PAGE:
I’m going to talk about two key aspects of my development plan for 2018-19 and I hope you will be able to see there is an operational focus to what I’m trying to achieve. I’ve tried not to just consider a year’s worth of activity but to try and embed some practices that will take us beyond this period.
Assistant Chief Constable Gareth Cann
2017 was an incredibly difficult year for the CT network; five terror attacks left behind numerous victims of these appalling crimes. It is with this in mind that I am asking officers and staff who work in my departments to do two things; to aim to be the best and to prepare for the worst. These objectives have been set for my departments but I think they are relevant for all of us.
Firstly, if I take aiming to be the best. This is about learning lessons from incidents and operations not only in the West Midlands but nationally and internationally where appropriate; making sure we learn from the experience of others and build best practice into our policies and processes here in WMP. This could range from conducting a hot debrief at the end of a critical incident on the shift to a full structured debrief of a major planned operation. I’m not convinced that we spend enough time doing this at the moment and while debriefs may be conducted, can we really be sure that the learning is embedded into our future operational practice? I want to encourage us all to allow time to reflect on a job or learning from a major incident and consider how it can be fixed into WMP operational practice going forward. It is particularly important that senior leaders recognise the importance of this activity and make time for it to happen.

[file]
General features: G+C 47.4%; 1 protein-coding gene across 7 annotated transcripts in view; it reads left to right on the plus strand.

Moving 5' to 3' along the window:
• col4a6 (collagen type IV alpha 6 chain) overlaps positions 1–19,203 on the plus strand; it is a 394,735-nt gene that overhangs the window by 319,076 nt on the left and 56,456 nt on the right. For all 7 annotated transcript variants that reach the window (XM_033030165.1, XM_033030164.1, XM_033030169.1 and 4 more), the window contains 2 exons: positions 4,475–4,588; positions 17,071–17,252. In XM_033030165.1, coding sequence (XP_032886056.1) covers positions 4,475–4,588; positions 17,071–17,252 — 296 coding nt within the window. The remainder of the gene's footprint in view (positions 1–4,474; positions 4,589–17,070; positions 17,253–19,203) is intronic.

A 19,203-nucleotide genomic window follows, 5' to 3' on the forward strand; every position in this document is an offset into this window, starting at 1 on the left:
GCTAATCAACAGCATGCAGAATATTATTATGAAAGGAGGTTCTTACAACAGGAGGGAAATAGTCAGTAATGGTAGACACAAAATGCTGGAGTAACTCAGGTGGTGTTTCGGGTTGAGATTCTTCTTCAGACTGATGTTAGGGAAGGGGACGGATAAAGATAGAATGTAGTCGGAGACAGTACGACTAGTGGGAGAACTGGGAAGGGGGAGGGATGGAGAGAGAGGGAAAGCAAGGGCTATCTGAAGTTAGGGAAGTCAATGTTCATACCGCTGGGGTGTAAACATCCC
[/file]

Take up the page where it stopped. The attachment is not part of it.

Secondly, preparing for the worst; I know this sounds rather gloomy, but we must be realistic. This is about thinking what the worst case scenario would be, what our individual roles in resolving that would be and making sure we’re match fit to tackle it. For the CTU this is a major terror incident occurring in the West Midlands. ROCU has identified that a large scale cyber-attack would be theirs. I’d ask you to reflect on what is the worst case scenario that you might have to deploy to and make sure you are prepared to meet that challenge.
It’s not a criticism but I don’t believe we spend enough time on testing and exercising. In a way it’s understandable when demand is high and the day job is all consuming. The problem with that though is officers and staff are expected to remember and implement so many different policies, you are expected to respond to so many different missions and taskings that it is unsurprising that sometimes staff tell us they feel under-prepared for that major incident. So I’m asking senior leaders in the organisation to make sure that time spent on development and training is well spent on honing our operational response to critical incidents, drawing on best-practice from across the world, and making sure we are all prepared for anything that might be thrown at us.